Serum-Ascites Albumin Gradient (SAAG) Interpretation
The serum ascites albumin gradient (SAAG) is a formula that is used to assist in determining the cause of ascites.
Ascites is an abnormal accumulation of fluid within the (peritoneal) cavity. One of the most common liver diseases is caused by cirrhosis of the liver but it can also be caused by other diseases.
One of the tests done in patients who present with ascites is serum albumin levels and ascitic fluid albumin levels. These values are then used to calculate Serum-Ascites Albumin Gradient.
Calculation and Interpretation of SAAG.
Serum-Ascites Albumin Gradient refers to the difference in albumin concentrations between serum and ascites as a reflection of imbalances in hydrostatic and oncotic pressures. Therefore the serum-ascites albumin gradient (SAAG) is a formula used to assist in determining the potential causes of ascites.
The formula for calculation of SAAG is:-
SAAG = Serum albumin levels- Ascites Albumin levels
Normally, the ascitic fluid albumin level is always less than the serum level with SAAG < 1.1g/dL. This is because serum oncotic pressure counterbalanced by serum hydrostatic pressure. When the albumin level is low in the ascitic fluid, the gradient, or difference between the ascites and the serum, is high.
When this gradient, or Serum-Ascites Albumin Gradient (SAAG), is more than 1.1 g/dL, portal hypertension, as from cirrhosis, is generally the cause suggesting a nonperitoneal cause of ascites. When the SAAG is <1.1 g/dL, it means the ascitic fluid albumin level is high.
Interpretation of SAAG findings
Serum–ascites albumin gradient (SAAG) and protein levels are key to distinguish ascites of different causes.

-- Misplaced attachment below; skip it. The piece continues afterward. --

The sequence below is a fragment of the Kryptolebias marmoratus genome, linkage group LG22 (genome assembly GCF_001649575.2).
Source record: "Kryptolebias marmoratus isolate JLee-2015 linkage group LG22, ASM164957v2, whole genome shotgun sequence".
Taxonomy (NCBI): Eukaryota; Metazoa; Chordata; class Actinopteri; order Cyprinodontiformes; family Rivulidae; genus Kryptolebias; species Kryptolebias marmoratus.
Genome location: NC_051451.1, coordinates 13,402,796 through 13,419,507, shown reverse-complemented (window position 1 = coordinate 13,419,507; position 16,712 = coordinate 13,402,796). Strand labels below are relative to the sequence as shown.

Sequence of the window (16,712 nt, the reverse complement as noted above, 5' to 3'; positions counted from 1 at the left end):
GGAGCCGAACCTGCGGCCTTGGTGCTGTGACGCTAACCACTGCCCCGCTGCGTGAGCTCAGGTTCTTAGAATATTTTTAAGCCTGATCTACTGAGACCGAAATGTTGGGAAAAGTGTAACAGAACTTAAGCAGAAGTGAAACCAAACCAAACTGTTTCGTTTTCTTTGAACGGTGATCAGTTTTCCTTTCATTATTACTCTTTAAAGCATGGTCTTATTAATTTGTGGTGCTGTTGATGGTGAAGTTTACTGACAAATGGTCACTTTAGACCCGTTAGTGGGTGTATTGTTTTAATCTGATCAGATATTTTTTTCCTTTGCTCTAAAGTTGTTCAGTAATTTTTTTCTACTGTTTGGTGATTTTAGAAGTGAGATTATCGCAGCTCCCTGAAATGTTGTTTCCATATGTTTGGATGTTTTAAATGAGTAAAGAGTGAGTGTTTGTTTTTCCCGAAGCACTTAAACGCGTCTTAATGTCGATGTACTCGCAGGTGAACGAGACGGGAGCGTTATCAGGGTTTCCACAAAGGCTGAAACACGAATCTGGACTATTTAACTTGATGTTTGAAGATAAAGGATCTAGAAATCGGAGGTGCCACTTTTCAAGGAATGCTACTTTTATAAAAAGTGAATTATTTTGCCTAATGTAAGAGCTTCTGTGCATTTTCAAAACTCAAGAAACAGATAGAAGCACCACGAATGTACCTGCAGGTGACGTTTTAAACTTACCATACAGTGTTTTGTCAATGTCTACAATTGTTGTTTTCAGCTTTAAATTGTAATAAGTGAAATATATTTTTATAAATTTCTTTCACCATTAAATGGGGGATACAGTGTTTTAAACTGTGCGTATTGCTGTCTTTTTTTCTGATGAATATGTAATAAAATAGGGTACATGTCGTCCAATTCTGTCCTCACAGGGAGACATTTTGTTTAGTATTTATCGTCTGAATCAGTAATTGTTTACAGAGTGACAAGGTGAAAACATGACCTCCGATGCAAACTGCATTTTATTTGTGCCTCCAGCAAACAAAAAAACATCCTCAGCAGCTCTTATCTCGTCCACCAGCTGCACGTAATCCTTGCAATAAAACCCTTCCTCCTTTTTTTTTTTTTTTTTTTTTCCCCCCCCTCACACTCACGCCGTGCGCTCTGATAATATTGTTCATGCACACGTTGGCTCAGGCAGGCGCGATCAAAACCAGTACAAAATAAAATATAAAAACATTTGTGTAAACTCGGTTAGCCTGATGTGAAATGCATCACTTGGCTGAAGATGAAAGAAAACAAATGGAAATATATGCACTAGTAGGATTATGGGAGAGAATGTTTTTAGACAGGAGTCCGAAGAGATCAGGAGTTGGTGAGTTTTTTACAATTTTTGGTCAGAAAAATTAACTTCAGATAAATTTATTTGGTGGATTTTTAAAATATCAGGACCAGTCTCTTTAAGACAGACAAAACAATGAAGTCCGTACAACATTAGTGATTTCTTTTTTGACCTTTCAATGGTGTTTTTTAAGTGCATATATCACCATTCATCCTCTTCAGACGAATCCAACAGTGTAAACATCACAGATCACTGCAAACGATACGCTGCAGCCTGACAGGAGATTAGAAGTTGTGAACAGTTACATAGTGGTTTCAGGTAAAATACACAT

Majority of the patients who have liver cirhosis develop ascites with a low protein concentration known as transudate. there protein levels are less than <25 g/L (2.5 g/dL)) and relatively few cells but in some cases, the total protein concentration is more than 3.0 g/dL. In circumstances like these, determining SAAG is key. A gradient of >11 g/L (1.1 g/dL) is 96% predictive that ascites is due to portal hypertension.
In an exudate acites or high protein ascites, the SAAG is less than 11 g/L (1.1 g/dL) with a high protein concentration of more than 2.5 g/dL. This is a finding in infection especially tuberculosis, cancers and pancreatic ascites.
Venous outflow obstruction due to heart failure or hepatic venous outflow obstruction can also cause a transudative ascites, as indicated by an albumin gradient of >11 g/L (1.1 g/dL) but, unlike in cirrhosis, the total protein content is usually >25 g/L (2.5 g/dL).
Conditions with high SAAG >1.1g/dL are:-
- Liver cirrhosis
- Protein-losing enteropathy,
- Nephrotic syndrome
- Hepatic vein obstruction
- Veno-occlusive disease
- Fulminant hepatic failure
- Portal hypertension
Conditions with SAAG of <1.1 g/dL .
A low SAAG indicates nonportal hypertension suggesting a peritoneal cause of ascites.
These conditions are:
- Tuberculous peritonitis,
- systemic lupus erythromatosus
- Primary peritoneal mesothelioma
- Secondary peritoneal carcinomatosis
- Parasitic and fungal infections,
- Eosinophilic gastroenteritis,
- Whipple disease
- Henoch-Schonlein purpura and foreign bodies such as cotton.
Albumin values should be measured at the same time.